How Embracing Piracy Jumpstarted Brazilian Music

from the oh-look-at-that... dept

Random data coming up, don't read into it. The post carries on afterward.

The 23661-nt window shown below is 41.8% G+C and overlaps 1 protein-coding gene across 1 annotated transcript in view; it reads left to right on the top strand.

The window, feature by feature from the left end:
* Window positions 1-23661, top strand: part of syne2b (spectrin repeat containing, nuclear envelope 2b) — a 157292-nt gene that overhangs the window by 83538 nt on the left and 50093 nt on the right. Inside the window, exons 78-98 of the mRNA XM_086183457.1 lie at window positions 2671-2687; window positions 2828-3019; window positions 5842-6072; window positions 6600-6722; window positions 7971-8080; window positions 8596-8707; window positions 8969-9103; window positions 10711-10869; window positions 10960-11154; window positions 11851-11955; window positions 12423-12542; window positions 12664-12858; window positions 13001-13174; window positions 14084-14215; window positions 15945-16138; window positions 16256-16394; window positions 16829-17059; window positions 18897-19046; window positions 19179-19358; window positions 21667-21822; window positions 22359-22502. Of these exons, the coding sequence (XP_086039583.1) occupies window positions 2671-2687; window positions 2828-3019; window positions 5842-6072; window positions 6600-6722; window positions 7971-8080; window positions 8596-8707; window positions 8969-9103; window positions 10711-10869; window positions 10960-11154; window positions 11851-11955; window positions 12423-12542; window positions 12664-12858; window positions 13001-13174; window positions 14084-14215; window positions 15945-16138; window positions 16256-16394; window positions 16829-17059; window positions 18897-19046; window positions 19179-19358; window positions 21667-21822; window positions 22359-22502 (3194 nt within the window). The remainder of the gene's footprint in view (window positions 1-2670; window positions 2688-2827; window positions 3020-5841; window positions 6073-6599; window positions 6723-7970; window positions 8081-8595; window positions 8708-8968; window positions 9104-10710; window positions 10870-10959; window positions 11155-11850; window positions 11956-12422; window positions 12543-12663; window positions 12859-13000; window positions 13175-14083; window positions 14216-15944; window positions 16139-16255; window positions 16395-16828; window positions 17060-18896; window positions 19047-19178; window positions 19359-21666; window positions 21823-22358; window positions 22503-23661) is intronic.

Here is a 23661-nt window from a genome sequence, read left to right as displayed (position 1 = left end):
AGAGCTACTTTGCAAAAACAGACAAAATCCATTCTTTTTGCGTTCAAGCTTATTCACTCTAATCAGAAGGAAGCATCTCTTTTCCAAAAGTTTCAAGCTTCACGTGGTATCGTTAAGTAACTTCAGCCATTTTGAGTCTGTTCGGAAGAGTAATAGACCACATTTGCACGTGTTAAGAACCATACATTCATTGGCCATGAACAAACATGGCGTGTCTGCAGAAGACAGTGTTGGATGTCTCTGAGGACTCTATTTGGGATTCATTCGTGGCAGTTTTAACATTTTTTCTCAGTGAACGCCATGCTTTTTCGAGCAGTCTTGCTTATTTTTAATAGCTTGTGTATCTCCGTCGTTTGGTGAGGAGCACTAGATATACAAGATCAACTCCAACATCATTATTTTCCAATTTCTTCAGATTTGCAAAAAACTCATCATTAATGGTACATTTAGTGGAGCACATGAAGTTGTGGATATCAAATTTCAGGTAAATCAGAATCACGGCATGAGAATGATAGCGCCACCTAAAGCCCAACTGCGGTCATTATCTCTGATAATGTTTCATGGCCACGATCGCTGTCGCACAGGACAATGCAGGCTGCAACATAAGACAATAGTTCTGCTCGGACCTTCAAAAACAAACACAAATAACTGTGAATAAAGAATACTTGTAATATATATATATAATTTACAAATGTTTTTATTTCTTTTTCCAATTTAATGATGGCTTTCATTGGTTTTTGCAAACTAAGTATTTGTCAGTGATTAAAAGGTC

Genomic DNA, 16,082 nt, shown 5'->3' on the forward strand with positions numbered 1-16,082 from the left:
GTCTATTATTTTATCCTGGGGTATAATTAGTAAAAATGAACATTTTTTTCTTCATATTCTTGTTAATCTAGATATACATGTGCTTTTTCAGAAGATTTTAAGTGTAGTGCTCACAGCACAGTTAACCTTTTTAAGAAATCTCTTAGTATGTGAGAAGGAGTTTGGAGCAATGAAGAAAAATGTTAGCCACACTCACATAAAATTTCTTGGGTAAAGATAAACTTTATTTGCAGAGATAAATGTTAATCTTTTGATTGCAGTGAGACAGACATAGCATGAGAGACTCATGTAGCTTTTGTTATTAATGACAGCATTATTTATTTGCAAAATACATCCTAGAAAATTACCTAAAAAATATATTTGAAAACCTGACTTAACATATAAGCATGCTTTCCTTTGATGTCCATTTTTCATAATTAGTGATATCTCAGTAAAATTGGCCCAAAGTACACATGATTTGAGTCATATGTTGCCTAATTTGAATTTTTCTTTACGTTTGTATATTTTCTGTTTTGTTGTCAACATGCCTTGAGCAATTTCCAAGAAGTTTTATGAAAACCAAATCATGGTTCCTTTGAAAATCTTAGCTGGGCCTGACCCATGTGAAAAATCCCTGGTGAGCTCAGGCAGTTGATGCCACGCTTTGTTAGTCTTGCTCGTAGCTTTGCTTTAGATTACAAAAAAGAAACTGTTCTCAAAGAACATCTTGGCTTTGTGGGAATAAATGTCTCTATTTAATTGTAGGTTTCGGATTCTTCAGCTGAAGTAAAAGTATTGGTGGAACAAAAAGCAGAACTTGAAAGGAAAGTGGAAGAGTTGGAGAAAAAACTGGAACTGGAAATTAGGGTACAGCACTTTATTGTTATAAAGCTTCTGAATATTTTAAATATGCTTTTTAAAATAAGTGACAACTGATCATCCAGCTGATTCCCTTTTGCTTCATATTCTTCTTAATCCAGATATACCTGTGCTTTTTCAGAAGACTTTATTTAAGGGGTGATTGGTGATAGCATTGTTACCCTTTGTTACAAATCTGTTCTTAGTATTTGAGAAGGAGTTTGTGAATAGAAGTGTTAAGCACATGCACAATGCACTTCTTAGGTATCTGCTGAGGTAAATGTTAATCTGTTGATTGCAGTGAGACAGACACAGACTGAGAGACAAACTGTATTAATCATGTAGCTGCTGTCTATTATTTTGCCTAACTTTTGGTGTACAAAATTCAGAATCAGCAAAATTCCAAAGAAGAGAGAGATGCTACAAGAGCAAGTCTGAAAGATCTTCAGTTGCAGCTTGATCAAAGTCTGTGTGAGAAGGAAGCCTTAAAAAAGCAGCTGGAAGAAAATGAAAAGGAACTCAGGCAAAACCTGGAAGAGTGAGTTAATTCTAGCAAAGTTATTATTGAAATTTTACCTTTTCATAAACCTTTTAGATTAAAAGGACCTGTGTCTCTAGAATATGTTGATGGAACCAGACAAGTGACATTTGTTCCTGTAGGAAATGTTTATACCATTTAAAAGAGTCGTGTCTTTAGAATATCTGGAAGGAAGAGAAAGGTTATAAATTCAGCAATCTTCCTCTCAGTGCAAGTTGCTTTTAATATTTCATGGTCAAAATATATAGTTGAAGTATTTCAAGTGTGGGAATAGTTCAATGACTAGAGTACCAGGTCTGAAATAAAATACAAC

One of the more amusingly wrong statements from the RIAA and its supporters is the idea that piracy is killing the music industry. Those who say that without being able to sell music there would be less music out there are flat out wrong, and we seem to see more proof of it every day. There's more music being produced today than ever before and it's often because of file sharing -- the very thing the industry honchos want you to believe is killing the industry. For natural experiments, we've pointed in the past to places like China and Jamaica. In China, where "piracy" is rampant, the music industry is thriving. Musicians have learned to use the piracy to help promote themselves so they can sell more concert tickets at higher prices. They also realized that companies would often pay for the creation of new music, so that it could be used to boost brand recognition of products. Meanwhile, in Jamaica, musicians competed to make better versions of songs, using the same "riddims," but adding their own singing over them. While in an RIAA-inspired world, the "riddim" creators would get upset, in Jamaica it's been great for them. The most popular riddims turn their creators into stars who are in high demand to create new riddims from musicians who are eager to be the first to create their own songs on top of the new riddims from the hottest riddim creators.